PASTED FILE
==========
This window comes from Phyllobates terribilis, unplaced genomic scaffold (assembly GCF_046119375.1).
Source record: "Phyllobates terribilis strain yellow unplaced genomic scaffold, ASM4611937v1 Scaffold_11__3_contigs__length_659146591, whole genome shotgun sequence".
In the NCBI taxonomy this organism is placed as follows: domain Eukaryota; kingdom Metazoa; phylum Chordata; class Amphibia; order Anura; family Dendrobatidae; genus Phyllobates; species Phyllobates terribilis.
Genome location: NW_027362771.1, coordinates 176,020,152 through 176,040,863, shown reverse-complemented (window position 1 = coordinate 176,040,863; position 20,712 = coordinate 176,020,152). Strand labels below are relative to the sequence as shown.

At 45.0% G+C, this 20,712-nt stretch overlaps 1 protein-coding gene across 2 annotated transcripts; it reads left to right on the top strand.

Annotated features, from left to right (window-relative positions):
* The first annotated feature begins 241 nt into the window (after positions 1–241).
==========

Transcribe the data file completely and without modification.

This window comes from Phyllobates terribilis, unplaced genomic scaffold (assembly GCF_046119375.1).
Source record: "Phyllobates terribilis strain yellow unplaced genomic scaffold, ASM4611937v1 Scaffold_11__3_contigs__length_659146591, whole genome shotgun sequence".
In the NCBI taxonomy this organism is placed as follows: domain Eukaryota; kingdom Metazoa; phylum Chordata; class Amphibia; order Anura; family Dendrobatidae; genus Phyllobates; species Phyllobates terribilis.
Genome location: NW_027362771.1, coordinates 176,020,152 through 176,040,863, shown reverse-complemented (window position 1 = coordinate 176,040,863; position 20,712 = coordinate 176,020,152). Strand labels below are relative to the sequence as shown.

At 45.0% G+C, this 20,712-nt stretch overlaps 1 protein-coding gene across 2 annotated transcripts; it reads left to right on the top strand.

Annotated features, from left to right (window-relative positions):
* The first annotated feature begins 241 nt into the window (after positions 1–241).